We intend to expand our business by acquiring additional midstream assets from Hess and third parties, including our right of first offer assets described below, capitalizing on organic growth opportunities in the Bakken and pursuing opportunities to add additional Hess and third-party throughput volumes in the future. Hess has agreed that, during the 10-year period following the closing of this offering, it will offer us the right to acquire certain midstream assets retained by Hess following this offering or that may be constructed or acquired by Hess in the future. We refer to this right as our right of first offer. Our right of first offer assets include the following:

 

    Hess’s retained interests in our joint interest assets;

 

    Hess’s crude oil and natural gas gathering pipeline systems in the Bakken; and

 

    any additional crude oil or NGL rail cars that Hess acquires in the future for use in the Bakken.

Hess is under no obligation to offer to sell us any additional assets (other than our right of first offer assets, and then only if Hess decides to dispose of such assets), and we are under no obligation to buy any additional assets from Hess. As of June 30, 2014, the aggregate book value of the assets to be contributed to us by Hess in connection with the closing of this offering, including our interests in our joint interest assets, was approximately $470.0 million, and the aggregate book value of our right of first offer assets retained by Hess, including Hess’s retained interests in our joint interest assets, was approximately $1.4 billion. For a further description of our right of first offer assets, please read “—Right of First Offer Assets.”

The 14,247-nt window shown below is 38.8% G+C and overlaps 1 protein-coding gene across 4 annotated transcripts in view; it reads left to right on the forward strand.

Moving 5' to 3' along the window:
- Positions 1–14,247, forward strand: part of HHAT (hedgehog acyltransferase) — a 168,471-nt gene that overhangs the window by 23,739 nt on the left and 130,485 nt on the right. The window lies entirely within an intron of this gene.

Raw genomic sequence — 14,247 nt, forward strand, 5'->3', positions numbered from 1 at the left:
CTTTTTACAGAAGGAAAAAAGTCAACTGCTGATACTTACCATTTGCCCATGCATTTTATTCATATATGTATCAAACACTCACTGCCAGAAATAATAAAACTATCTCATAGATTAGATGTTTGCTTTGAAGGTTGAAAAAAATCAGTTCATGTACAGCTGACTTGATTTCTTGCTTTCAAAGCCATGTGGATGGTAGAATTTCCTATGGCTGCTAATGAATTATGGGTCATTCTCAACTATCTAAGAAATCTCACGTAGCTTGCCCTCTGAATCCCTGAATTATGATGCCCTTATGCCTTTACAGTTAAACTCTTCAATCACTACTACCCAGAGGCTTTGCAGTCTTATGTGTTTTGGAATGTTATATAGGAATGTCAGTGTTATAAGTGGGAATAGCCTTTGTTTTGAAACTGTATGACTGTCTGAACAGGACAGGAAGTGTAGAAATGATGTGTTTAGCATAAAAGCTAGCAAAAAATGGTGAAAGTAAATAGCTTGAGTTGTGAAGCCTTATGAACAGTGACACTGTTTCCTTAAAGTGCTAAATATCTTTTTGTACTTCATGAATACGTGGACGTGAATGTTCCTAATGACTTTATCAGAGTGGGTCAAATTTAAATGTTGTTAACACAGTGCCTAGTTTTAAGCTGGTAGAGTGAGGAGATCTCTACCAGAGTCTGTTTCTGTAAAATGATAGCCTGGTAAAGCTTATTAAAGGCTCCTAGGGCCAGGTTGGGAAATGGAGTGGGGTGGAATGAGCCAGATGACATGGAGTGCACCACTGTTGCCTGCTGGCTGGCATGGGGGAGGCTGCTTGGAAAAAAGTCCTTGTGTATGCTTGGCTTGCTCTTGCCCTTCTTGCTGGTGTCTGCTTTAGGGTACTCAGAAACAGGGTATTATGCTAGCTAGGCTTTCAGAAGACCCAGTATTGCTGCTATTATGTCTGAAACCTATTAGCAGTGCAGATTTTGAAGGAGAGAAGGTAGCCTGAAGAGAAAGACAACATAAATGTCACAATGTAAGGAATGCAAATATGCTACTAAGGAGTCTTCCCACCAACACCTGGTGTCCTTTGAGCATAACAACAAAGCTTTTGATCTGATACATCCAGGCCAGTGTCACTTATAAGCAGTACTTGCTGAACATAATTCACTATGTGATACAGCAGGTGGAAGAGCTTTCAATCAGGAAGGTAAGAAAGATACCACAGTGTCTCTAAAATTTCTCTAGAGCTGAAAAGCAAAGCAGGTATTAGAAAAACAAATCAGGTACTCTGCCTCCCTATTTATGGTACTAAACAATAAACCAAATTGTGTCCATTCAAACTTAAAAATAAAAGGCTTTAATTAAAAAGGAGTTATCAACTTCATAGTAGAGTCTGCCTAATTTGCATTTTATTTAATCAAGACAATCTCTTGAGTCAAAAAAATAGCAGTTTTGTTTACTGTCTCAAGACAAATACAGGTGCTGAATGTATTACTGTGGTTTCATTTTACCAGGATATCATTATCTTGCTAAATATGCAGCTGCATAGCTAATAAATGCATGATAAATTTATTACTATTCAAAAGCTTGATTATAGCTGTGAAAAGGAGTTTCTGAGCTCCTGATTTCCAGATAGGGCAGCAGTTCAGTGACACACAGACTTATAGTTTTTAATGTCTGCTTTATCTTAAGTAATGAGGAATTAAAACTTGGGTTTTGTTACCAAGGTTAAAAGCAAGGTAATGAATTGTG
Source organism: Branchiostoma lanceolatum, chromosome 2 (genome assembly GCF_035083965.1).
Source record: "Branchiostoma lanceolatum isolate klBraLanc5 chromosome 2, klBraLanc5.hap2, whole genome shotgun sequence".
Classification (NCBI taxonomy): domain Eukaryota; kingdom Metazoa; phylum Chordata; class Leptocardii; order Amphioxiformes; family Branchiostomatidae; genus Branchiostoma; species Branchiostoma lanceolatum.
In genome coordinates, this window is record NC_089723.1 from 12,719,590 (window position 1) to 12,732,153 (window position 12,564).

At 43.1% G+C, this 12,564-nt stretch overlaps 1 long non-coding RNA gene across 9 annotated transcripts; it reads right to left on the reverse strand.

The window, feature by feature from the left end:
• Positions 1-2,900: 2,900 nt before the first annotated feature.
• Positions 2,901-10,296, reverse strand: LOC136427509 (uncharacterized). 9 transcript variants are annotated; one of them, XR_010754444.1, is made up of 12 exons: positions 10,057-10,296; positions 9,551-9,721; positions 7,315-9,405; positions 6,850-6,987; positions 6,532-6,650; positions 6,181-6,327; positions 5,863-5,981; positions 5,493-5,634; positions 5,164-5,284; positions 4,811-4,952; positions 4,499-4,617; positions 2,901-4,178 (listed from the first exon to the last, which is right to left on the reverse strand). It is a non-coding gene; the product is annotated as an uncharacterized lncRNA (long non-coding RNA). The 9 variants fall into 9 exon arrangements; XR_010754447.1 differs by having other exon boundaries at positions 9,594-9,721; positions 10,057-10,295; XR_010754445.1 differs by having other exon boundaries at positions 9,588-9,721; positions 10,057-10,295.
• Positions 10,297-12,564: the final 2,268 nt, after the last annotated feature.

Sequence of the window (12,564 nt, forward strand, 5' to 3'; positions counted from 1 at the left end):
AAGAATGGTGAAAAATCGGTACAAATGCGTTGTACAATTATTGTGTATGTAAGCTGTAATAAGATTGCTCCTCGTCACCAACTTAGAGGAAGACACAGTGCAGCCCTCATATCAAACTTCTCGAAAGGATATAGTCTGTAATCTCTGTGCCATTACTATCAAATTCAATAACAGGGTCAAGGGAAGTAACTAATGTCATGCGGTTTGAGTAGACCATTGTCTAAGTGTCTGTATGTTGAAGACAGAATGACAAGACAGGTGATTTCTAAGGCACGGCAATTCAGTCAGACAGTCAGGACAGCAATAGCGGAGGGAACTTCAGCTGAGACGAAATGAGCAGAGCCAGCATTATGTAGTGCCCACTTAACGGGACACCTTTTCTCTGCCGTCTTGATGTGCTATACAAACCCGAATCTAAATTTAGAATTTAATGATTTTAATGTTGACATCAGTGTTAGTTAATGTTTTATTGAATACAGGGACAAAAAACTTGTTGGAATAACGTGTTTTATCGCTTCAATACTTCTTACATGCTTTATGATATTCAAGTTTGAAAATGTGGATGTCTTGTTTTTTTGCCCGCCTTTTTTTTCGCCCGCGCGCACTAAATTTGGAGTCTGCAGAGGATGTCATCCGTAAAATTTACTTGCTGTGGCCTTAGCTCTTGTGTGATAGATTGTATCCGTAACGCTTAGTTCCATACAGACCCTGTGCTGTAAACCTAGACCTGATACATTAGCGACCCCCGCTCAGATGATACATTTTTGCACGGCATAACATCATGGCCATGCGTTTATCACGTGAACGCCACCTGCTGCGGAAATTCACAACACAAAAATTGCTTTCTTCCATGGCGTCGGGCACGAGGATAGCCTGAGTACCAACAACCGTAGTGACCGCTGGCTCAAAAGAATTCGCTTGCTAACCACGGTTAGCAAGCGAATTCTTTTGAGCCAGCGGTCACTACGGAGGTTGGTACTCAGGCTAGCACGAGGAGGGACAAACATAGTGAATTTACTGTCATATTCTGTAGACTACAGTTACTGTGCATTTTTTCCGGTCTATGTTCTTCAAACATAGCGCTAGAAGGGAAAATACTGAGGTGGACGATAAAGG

Our relationship with Hess is one of our principal strengths. Hess is a global exploration and production, or E&P, company that explores for, develops, produces, purchases, transports and sells crude oil, natural gas and NGLs and is one of the leading crude oil and natural gas producers in the Bakken. Hess’s net Bakken production averaged 67 MBoe/d for the year ended December 31, 2013, an increase of approximately 20% over full year 2012 production. Hess expects that full year 2014 net production from its Bakken operations will average between 80 MBoe/d and 90 MBoe/d, and it has announced that it expects to grow its net Bakken production to 150 MBoe/d by 2018, which represents an estimated annual compound production growth rate of approximately 17.5% from 2013 net production. Hess expects its Bakken operations to be the largest contributor to its total production growth through 2018. For the year ended December 31, 2013, Hess sold a total of 83 MBbl/d of crude oil, 6 MBbl/d of NGLs and 48 MMcf/d of natural gas through its midstream facilities in the Bakken,